SECRETS OF THE CASTLE (1806)

DAVID CAREY (1782–1824)


The Flowers of Literature was a kind of Regency Reader’s Digest, containing extracts from the most interesting literature to appear in the preceding twelve months: belles lettres, biography, travel, the fine arts, poetry – and Gothic novels. The volume for 1806 contains, for example, extracts from T. J. Horsley-Curties’s The Monk of Udolpho and David Carey’s Secrets of the Castle; or, The Adventures of Charles D’Almaine, which is reproduced here.

Copyright © 2000, 2012 Rictor Norton


The Prisoners of Banditti
or, The Vault of the Castle

Hitherto no violence had been offered to the person of our captive hero, and his thoughts were not a little employed to find out the cause: for the threats and the savage looks of the banditti were still in his remembrance, and gave him no room to doubt but that, however delayed by confinement and other means of oppression, the gloomy fate that seemed to await him was not the less certain.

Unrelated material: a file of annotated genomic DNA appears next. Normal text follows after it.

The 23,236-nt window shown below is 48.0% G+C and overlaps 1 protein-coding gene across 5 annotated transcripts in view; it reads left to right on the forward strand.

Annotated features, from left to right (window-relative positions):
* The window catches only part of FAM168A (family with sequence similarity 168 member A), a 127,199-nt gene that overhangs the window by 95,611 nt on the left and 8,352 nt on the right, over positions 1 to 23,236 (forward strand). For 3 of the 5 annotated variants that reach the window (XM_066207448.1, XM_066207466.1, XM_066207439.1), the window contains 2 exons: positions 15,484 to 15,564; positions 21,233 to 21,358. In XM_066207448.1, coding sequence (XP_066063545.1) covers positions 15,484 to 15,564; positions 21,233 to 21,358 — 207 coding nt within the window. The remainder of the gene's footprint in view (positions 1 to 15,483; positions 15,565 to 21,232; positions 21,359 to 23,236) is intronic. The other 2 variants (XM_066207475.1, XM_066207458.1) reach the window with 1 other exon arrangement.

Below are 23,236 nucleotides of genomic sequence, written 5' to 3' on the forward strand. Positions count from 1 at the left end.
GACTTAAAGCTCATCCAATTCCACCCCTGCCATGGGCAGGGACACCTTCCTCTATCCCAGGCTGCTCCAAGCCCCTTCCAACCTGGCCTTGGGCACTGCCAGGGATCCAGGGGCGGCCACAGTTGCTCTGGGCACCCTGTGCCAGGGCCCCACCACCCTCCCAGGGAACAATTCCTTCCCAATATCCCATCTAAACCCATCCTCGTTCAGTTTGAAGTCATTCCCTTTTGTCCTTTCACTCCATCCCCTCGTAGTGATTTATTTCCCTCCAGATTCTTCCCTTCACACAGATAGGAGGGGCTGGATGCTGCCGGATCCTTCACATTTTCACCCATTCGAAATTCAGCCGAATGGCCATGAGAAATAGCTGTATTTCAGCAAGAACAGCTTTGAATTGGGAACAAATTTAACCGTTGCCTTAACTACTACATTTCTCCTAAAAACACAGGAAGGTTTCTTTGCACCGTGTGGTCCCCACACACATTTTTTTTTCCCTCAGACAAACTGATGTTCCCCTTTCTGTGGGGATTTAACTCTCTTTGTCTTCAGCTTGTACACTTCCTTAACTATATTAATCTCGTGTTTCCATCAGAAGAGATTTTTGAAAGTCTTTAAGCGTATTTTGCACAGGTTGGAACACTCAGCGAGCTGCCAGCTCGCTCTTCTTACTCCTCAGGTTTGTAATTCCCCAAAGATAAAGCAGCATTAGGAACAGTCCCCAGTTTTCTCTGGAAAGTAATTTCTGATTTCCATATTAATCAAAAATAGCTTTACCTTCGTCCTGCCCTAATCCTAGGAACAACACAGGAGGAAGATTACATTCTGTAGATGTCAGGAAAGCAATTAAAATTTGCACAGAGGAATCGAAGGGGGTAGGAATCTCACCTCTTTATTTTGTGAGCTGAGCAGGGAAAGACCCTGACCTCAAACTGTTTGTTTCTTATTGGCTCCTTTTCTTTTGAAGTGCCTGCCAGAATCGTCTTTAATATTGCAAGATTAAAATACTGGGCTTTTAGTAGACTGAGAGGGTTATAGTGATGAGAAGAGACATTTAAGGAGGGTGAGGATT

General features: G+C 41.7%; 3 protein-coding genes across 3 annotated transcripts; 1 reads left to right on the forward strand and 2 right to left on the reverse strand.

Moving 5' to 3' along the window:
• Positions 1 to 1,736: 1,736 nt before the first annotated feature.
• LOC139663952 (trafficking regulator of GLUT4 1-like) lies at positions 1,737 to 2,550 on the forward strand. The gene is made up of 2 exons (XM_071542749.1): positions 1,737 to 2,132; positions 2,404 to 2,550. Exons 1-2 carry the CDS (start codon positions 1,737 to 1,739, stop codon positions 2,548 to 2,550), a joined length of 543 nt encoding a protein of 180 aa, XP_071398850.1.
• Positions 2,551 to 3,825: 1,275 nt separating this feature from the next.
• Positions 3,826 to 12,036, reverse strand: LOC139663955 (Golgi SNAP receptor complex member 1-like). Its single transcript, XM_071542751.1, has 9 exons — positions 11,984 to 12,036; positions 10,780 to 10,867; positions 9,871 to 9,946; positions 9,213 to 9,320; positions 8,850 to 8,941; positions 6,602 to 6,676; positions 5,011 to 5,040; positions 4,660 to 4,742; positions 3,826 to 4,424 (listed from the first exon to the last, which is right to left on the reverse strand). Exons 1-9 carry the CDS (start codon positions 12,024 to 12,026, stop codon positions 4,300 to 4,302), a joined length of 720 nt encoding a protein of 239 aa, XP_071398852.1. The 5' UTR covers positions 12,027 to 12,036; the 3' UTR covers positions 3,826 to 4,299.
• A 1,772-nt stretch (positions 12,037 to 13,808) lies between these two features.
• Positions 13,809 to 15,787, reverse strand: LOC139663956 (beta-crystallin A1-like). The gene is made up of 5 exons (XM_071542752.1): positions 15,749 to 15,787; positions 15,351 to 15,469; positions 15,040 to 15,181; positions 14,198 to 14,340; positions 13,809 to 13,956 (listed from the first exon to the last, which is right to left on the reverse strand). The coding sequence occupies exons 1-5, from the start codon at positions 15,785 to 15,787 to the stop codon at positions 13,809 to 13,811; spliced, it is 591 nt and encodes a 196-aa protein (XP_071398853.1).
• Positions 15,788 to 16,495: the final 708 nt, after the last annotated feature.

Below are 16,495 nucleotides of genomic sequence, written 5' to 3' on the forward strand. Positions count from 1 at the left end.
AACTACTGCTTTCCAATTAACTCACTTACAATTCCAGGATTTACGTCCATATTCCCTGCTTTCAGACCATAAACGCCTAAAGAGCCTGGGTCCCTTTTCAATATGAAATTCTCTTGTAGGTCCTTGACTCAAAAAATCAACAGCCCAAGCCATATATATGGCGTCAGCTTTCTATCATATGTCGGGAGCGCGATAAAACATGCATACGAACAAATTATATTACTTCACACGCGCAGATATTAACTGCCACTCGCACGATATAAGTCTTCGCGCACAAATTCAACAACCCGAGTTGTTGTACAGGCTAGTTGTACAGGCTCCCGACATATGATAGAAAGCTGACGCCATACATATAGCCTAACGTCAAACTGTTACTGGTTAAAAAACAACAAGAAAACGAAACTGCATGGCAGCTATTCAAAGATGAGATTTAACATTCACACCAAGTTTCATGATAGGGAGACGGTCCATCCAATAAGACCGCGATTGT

It was about the eleventh hour of the night, when his thoughts were occupied by reflections on his forlorn condition, that the entrance of Jerome was announced by a low whisper from the adjoining vault. Jerome approached with a shade of concern visibly marked on his countenance. ‘I am sorry to be the messenger of bad news,’ said he; ‘your fate is at last determined upon.’ The frame of our hero, at these words, shook with violent emotion. For some time he dared not enquire the extent of his fears; he read it too plainly in the sympathising features of the faithful Jerome. At last, mustering sufficient courage to propose the question, Jerome informed him, that he had been privy to a consultation held by his companions, wherein it was determined to sacrifice him to their revenge; adding, that so long as their captain was averse, as he declared himself, to their determination, there were yet hopes of escaping the impending catastrophe. Nothwithstanding, Jerome could not conceal his apprehension of foul play from those to whom he alluded, who were inflamed against our hero for the loss of their companions. Is it not they alone who are conscious of guilt that are capable of fear? Charles, who a moment before was on the point of resigning himself to the agony of mind that the thoughts of certain destruction must inspire, felt the most grateful consolation from the assurance that there were still hopes of life from a quarter he could least expect it. Yet he could not help shuddering at a recollection of the dangers to which he was exposed; for treachery and revenge seldom stop short of their aim, when once they have entered into the thoughts of man. ‘You are a young man,’ said Jerome, ‘and may have a parent who vainly sorrows for your loss –’ Charles sighed at the mention of the name of parent, and Jerome went on, suddenly exclaiming, as if recollecting himself, and looking in Charles’s face, ‘Have you courage to venture into the family vault of the castle at midnight? have you also the resolution to trust yourself in any other unfrequented part of the castle?’ Charles imagining that this was said with a view to facilitate his escape by some means or other, eagerly answered that conscious innocence had nothing to fear, and that he was ready to convince him how much it was superior to guilt in this particular; but his impatience at that moment made hm forget that, however courageous human nature may be in the midst of visible danger, it always shrinks back, affrighted and appalled, at supernatural power, or that which is invisible. A pause succeeded, and Jerome seemed lost in profound reverie, as if labouring with a secret which he was unwilling to trust beyond the limits of his own bosom. Suddenly they heard a gentle noise, as if proceeding from the vault, and soon after their attention was rivetted to the spot by the clanking of chains, heard at a distance, and growing more indistinct, till the sound was lost in seeming distance. Charles, in spite of his boasted courage, felt an uncommon sensation of apprehension, and even awe, rush on his mind, and Jerome started with visible emotion. ‘From whence can it proceed?’ said he, not daring to go in search of the cause. – ‘I have been often in this place, and the places adjoining, and never heard any sounds similar to these before.’ Charles was apprehensive of a discovery, and hinted his fears for his visitor’s safety on his account. But Jerome was of opinion that this was unlikely, as he had some reasons to suppose that no one but himself was privy to the communication leading thereto.